Netflix releases new original documentary series Hot Girls Wanted: Turned on to criticism and backlash from the adult industry. Performers are taking to social media and news outlets to explain why they hate the new series, produced by Jill Bauer, Ronna Gradus and Rashida Jones.

Hot Girls Wanted: Turned On is a new Netflix series that debuted just last week. The show describes itself as “Personal stories about people whose lives are affected by the explosion of the internet.” It comes as a sequel to the feature length film “Hot Girls Wanted” which features a story about girls recruited into the porn industry.

The first film gives a message of exploitation of young women in the industry. It was slammed by the industry after it’s release. The sequel, Hot Girls Wanted: Turned On, is trying to work on a more “Empowerment of Women” angle.

It shows a range of performers, from female producers such as Erika Lust, to camgirls likes Bailey Rayne, and also features a followup of Riley Reynolds who features in the original film.

Why do pornstars hate Hot Girls Wanted: Turned On?

The biggest argument against Hot Girls Wanted: Turned On is the dishonesty from producers to those featured. Many claim they would never agree to film anything by the same people of the original Hot Girls Wanted.

“I’d never have gotten involved in this project had I known it was part of Hot Girls Wanted” – John Stevens who appears in episode 3

Performers in the series are coming out against the producers. Performer Gia Paige originally signed the model release forms for the producers. However she claims she pulled out of the show later on when directors were pressuring her to talk about her family.

Gia Paige alleges that the producers agreed to shoot additional footage of her former fiancé Riley Reynolds, a porn talent agent, in exchange for cutting her out of the series. Reynolds backs up those claims.

The show also shows Gia Paige’s real name. They show her personal facebook page. She alleges that online stalkers have been able to use that information against her. This disregard for her privacy puts her in danger.

Two performers are featured during episode 6 when their periscope footage was shown. They spoke out about the fact no one asked their permission first. The use of their periscope footage comes under “fair use” terms.

Hot Girls Wanted’s response

In an exclusive with Variety producers Jill Bauer and Ronna Gradus defend themselves against the allegations.

Firstly they dismiss Gia Paiges claims that producers promised to remove her segments from the final cut.

After that they explain that they had no idea the girls in the periscope footage were adult performers.

“The great irony here is that they identified themselves as sex workers. And really that is a key piece of information that has been lost in this story. We didn’t know who they were. We never would have known, the viewers never would have known, unless they themselves identified themselves.” Claims Ronna Gradus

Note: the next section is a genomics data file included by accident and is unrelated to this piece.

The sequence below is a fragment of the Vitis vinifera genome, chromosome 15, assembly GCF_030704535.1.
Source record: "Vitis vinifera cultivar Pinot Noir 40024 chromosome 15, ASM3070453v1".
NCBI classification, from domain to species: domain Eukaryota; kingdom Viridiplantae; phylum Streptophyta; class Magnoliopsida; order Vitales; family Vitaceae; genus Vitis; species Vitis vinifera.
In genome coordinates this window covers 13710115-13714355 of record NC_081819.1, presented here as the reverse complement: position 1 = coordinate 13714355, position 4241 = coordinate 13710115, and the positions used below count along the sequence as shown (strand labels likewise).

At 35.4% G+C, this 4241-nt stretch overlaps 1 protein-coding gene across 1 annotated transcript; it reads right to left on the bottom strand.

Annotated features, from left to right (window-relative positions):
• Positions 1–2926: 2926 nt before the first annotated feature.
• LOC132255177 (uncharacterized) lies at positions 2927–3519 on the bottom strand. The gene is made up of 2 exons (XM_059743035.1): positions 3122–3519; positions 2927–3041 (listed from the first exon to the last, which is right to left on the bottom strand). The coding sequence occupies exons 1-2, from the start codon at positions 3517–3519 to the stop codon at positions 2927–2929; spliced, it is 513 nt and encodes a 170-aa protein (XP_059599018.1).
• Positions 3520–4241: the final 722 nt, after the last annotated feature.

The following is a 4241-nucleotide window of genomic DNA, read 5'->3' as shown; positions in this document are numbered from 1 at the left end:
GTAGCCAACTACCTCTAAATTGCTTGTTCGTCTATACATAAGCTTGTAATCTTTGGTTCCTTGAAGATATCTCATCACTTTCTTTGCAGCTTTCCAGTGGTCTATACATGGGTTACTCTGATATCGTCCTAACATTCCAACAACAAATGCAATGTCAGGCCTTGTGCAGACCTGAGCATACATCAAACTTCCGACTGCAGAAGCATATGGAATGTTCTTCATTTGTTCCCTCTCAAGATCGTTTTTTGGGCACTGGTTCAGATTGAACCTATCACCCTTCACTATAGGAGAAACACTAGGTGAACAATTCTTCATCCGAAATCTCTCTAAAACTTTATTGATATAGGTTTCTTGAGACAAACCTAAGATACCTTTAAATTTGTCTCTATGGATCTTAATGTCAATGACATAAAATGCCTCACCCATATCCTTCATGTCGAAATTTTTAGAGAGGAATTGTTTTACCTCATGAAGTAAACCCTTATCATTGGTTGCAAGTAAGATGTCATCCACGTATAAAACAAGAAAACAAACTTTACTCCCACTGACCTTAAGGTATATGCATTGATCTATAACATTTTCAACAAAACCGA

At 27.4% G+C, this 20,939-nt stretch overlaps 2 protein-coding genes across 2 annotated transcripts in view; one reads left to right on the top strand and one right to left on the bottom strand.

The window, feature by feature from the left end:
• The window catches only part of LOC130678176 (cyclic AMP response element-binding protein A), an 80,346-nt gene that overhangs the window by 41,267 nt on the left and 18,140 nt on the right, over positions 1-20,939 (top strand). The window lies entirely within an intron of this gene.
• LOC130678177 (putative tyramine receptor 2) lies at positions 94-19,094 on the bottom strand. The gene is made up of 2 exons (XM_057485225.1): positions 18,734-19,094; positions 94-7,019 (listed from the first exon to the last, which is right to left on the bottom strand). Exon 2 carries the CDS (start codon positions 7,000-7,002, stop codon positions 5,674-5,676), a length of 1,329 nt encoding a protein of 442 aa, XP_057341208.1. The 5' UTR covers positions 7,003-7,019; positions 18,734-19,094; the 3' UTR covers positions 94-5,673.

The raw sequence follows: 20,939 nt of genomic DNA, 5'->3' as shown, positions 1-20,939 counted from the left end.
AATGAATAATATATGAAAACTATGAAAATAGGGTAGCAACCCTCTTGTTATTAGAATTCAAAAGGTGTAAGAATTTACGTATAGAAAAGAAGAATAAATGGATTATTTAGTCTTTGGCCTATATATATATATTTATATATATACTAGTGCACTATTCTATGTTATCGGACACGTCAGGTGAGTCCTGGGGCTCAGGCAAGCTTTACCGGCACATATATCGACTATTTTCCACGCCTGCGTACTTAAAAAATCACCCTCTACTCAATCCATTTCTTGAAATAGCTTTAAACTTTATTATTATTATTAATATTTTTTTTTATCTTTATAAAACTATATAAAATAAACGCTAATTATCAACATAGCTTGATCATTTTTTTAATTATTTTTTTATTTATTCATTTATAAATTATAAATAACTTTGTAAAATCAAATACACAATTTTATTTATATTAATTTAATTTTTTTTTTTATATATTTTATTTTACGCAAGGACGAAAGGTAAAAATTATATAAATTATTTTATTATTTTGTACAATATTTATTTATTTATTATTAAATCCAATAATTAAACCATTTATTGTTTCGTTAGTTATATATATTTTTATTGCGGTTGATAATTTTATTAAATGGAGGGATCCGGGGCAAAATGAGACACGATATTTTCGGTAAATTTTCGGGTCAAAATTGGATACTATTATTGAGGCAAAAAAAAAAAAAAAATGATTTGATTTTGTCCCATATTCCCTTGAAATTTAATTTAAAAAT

“The bottom line is that everyone in the series was completely aware that this was a ‘Hot Girls Wanted’ offshoot and that we were involved, all of those allegations are false.” confirms Jill Bauer.


On the one hand you have a production company who hasn’t broken any laws. They have their model release forms signed by the performers, there is no proof that the performers were unaware they were being filmed for Hot Girls Wanted. Plus the periscope footage used does come under fair use policies set up by Periscope.

On the other hand, whilst legally they are in the right, morally it looks as if they are exploiting the same people they claim they want to help “empower”. In the original Hot Girls Wanted film, they looked at how young girls were being exploited. Now as performers they have filmed protest, they’re more than happy to ignore them.

It reeks of hypocrisy, and shows that their bottom line disregards the lives of their performers they use in favour of making sensationalist TV. For instance although they had the legal right to show Gia Paige’s real name, they should have respected her privacy. This action has led to new safety risks for her.

“I don’t think they treated people ethically,” remarks Mark Spiegler, one of the most highly respected agents in the industry.

Finally their defence towards the Periscope problems sound very shallow. If they did not know who the girls were in the video, were they happy to show sexually suggestive videos of potentially underage girls in a documentary heavily focused on pornography? Even during the episode the emphasise how teenagers are using the app.

This means that they either don’t care about verifying the ages of the people they are showing, or that they are lying about not knowing. Either of these two options show them negatively.

Legally allowed, morally questionable

Hot Girls Wanted: Turn On  works within the law. Without proof of dishonesty and misleading, the performers have nothing to press charges on them with. Because Gia Paige signed her model release forms they are within their right to do what they’ve done.

But that doesn’t mean it’s ok. They have exploited these young women they claim they want to empower. On top of that they’ve also used random people’s Periscope footage without caring about potential damage caused by the exposure.

Like with most media, the porn industry has again been misrepresented to fit a narrative that fits producers. Although this new series has been more favourable than the original film, that’s really not saying much.